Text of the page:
In the end, Lucius fell for Jess and got self-destructive when he realized he loved her enough not to force her into a marriage that might ultimately kill her. Having made that decision, he left a future war to possibly happen and countless lives to be lost, but Jess free of him.
And then Jess wanted to fulfill the engagement, because she realized she loved him. And that’s the entire reason I think the book went downhill for me. She wasn’t doing it to be self-sacrificing or to save countless innocent vampire and human lives if a war broke out. She wasn’t doing it because she wanted to change the backward sounding—Lucius had quite the abusive childhood—vampire world and better it. She didn’t do it because she thought she would be a good ruler, even with no training. She did it because she realized she wanted to marry Lucius and actually loved him. Not because of what was at stake. (Ha. Stake. Because vampires? Sorry.)
Now, I understand that Lucius figured out the Real Plot and that’s also why he didn’t want to marry her. This is a noble enough reason not to marry her. But… there was a potential for an interesting, lovely little political twist where they both went in knowing the Real Plot and did their own thing anyway. Or maybe he could’ve brought Jess back with him later—long engagement they talk everyone into—and put their future marriage on hold to train her some to to protect herself. All kinds of things.
Lucius grew up with all these people. And after his experiences in America, I like to think he had some clarity going back about who he could actually trust.
Of course, they get married anyway. Despite her being more of a burden and risking her entire clan being wiped out and all the political ramifications of her not being trained or ready to be a ruler at all. Because love. Sure, they avoided a possible vampire war. But they also made the inner politics of that world a whole lot more complicated and war, because of bad blood, possibly still possible. And much more difficult to spot, though, because now their clans are “united.” Problem sloppily, and not completely, solved.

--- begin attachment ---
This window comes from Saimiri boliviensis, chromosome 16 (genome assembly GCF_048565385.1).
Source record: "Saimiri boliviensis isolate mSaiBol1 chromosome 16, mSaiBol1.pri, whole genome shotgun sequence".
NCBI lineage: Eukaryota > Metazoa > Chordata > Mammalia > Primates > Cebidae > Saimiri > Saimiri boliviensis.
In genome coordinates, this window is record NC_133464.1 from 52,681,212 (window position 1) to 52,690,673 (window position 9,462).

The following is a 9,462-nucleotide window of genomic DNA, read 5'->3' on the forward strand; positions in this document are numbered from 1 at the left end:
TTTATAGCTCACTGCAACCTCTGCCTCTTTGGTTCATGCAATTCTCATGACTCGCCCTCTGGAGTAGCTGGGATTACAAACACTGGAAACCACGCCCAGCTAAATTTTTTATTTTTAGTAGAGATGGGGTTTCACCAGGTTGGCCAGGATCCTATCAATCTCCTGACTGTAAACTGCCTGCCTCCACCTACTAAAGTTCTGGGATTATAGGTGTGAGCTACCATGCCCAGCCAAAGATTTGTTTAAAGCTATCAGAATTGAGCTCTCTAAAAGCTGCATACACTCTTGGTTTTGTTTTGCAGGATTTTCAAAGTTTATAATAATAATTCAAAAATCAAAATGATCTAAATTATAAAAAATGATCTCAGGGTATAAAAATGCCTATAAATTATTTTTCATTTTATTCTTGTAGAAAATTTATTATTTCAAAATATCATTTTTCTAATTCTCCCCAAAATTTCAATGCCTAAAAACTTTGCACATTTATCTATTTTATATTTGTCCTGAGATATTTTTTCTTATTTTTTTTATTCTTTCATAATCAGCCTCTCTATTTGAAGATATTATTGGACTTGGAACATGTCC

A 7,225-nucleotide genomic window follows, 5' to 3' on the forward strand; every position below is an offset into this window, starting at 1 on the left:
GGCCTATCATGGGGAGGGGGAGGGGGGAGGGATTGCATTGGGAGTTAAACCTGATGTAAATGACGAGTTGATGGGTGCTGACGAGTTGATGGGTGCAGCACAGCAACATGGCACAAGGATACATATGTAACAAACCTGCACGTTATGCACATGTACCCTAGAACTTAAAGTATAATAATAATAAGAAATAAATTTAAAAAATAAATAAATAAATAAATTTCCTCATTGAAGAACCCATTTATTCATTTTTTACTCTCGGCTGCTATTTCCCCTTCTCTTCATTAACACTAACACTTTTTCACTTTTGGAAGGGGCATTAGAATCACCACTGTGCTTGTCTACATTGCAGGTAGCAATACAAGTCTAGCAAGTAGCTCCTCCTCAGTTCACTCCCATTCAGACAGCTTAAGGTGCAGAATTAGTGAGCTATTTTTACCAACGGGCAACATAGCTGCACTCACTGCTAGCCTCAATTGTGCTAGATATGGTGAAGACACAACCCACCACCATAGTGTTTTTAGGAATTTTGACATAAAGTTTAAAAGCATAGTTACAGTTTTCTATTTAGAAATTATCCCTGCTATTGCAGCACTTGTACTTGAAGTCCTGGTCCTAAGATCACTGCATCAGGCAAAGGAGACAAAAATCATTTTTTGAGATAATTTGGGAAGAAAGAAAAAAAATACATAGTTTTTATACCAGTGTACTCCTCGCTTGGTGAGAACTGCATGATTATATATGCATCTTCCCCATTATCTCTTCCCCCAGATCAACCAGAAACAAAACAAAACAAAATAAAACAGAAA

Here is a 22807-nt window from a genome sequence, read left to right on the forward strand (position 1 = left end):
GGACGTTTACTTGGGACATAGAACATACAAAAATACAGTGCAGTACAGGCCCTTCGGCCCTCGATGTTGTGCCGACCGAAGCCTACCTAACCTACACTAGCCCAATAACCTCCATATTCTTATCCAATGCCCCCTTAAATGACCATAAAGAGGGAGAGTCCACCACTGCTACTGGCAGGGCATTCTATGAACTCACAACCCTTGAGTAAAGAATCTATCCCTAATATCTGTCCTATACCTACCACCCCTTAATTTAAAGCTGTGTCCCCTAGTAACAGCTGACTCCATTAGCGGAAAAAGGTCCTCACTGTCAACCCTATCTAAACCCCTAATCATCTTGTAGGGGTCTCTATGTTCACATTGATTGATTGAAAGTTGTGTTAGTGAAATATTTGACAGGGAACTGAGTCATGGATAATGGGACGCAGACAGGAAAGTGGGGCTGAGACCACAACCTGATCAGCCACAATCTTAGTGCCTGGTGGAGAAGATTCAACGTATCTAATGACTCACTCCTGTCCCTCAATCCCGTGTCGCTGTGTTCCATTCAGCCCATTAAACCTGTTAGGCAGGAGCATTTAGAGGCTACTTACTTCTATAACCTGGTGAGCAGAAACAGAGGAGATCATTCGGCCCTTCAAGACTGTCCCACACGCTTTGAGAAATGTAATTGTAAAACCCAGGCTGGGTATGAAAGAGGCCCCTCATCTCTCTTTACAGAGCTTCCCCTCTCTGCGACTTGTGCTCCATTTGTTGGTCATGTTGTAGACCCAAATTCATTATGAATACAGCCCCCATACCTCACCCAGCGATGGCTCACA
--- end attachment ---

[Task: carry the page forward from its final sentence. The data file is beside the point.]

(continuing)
All I’m saying is I wanted a more… cunning approach to this vampire world. They’ve been around eons. It’s all about politics and ending bloodshed and, in the case of the Bad Guy Vampires, it’s all about consolidating power with their clan only. A brief war, a decent amount of worthless human lives (to them) lost, and the inferior clan would be gone. No need to sully their prince’s line with a crude, American raised, vampire princess. And, reading about Jess’ clan, Jess’ clan really didn’t seem in a position be able to put up much of a fight if it came down to that, so why the pact was still even on is beyond me. The Bad Guy Vampires don’t seem the type to just keep their word if it doesn’t serve them.
There was so much Potential wasted, you know? Ah, well, it was an interesting idea and an interesting walk down memory lane. I don’t think I’ll pick up the next book. My understanding from reviews makes me think it’ll be disappointing.
What some people might be uncomfortable reading about in this book because of personal opinion or belief: as may be expected, the talk of blood drinking eventually does get sensual in nature. The biting sounds like it happens most naturally around, or during, sex. It’s about your average paranormal YA book basically.